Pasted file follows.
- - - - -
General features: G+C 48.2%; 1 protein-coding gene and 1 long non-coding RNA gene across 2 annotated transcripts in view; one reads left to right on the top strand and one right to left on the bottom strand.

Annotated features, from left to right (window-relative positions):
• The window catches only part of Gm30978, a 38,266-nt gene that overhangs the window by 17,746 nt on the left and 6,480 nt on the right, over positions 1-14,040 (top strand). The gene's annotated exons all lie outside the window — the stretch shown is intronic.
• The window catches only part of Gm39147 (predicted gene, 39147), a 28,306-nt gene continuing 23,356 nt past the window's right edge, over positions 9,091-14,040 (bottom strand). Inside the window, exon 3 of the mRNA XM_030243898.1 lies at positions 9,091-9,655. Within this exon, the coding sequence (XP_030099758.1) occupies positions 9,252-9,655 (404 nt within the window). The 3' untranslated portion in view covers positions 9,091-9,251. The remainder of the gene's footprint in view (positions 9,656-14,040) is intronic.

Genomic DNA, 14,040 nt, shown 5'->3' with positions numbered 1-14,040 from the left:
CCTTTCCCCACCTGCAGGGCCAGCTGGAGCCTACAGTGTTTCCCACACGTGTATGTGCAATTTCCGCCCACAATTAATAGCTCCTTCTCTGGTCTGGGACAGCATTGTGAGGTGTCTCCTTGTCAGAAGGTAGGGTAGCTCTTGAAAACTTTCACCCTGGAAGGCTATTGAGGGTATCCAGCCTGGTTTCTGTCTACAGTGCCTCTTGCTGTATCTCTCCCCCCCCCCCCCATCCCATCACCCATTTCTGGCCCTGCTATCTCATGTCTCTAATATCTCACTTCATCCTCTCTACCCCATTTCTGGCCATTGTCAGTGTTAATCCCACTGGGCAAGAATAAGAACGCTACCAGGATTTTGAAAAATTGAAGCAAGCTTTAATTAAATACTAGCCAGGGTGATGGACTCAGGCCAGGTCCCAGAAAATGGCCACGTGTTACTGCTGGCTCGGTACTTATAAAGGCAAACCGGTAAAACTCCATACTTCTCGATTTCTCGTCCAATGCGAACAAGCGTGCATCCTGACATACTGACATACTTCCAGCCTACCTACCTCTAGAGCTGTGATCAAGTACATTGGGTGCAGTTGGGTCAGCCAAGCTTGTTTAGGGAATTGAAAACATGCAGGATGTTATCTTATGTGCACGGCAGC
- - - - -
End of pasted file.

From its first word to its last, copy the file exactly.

General features: G+C 48.2%; 1 protein-coding gene and 1 long non-coding RNA gene across 2 annotated transcripts in view; one reads left to right on the top strand and one right to left on the bottom strand.

Annotated features, from left to right (window-relative positions):
• The window catches only part of Gm30978, a 38,266-nt gene that overhangs the window by 17,746 nt on the left and 6,480 nt on the right, over positions 1-14,040 (top strand). The gene's annotated exons all lie outside the window — the stretch shown is intronic.
• The window catches only part of Gm39147 (predicted gene, 39147), a 28,306-nt gene continuing 23,356 nt past the window's right edge, over positions 9,091-14,040 (bottom strand). Inside the window, exon 3 of the mRNA XM_030243898.1 lies at positions 9,091-9,655. Within this exon, the coding sequence (XP_030099758.1) occupies positions 9,252-9,655 (404 nt within the window). The 3' untranslated portion in view covers positions 9,091-9,251. The remainder of the gene's footprint in view (positions 9,656-14,040) is intronic.

Genomic DNA, 14,040 nt, shown 5'->3' with positions numbered 1-14,040 from the left:
CCTTTCCCCACCTGCAGGGCCAGCTGGAGCCTACAGTGTTTCCCACACGTGTATGTGCAATTTCCGCCCACAATTAATAGCTCCTTCTCTGGTCTGGGACAGCATTGTGAGGTGTCTCCTTGTCAGAAGGTAGGGTAGCTCTTGAAAACTTTCACCCTGGAAGGCTATTGAGGGTATCCAGCCTGGTTTCTGTCTACAGTGCCTCTTGCTGTATCTCTCCCCCCCCCCCCCATCCCATCACCCATTTCTGGCCCTGCTATCTCATGTCTCTAATATCTCACTTCATCCTCTCTACCCCATTTCTGGCCATTGTCAGTGTTAATCCCACTGGGCAAGAATAAGAACGCTACCAGGATTTTGAAAAATTGAAGCAAGCTTTAATTAAATACTAGCCAGGGTGATGGACTCAGGCCAGGTCCCAGAAAATGGCCACGTGTTACTGCTGGCTCGGTACTTATAAAGGCAAACCGGTAAAACTCCATACTTCTCGATTTCTCGTCCAATGCGAACAAGCGTGCATCCTGACATACTGACATACTTCCAGCCTACCTACCTCTAGAGCTGTGATCAAGTACATTGGGTGCAGTTGGGTCAGCCAAGCTTGTTTAGGGAATTGAAAACATGCAGGATGTTATCTTATGTGCACGGCAGC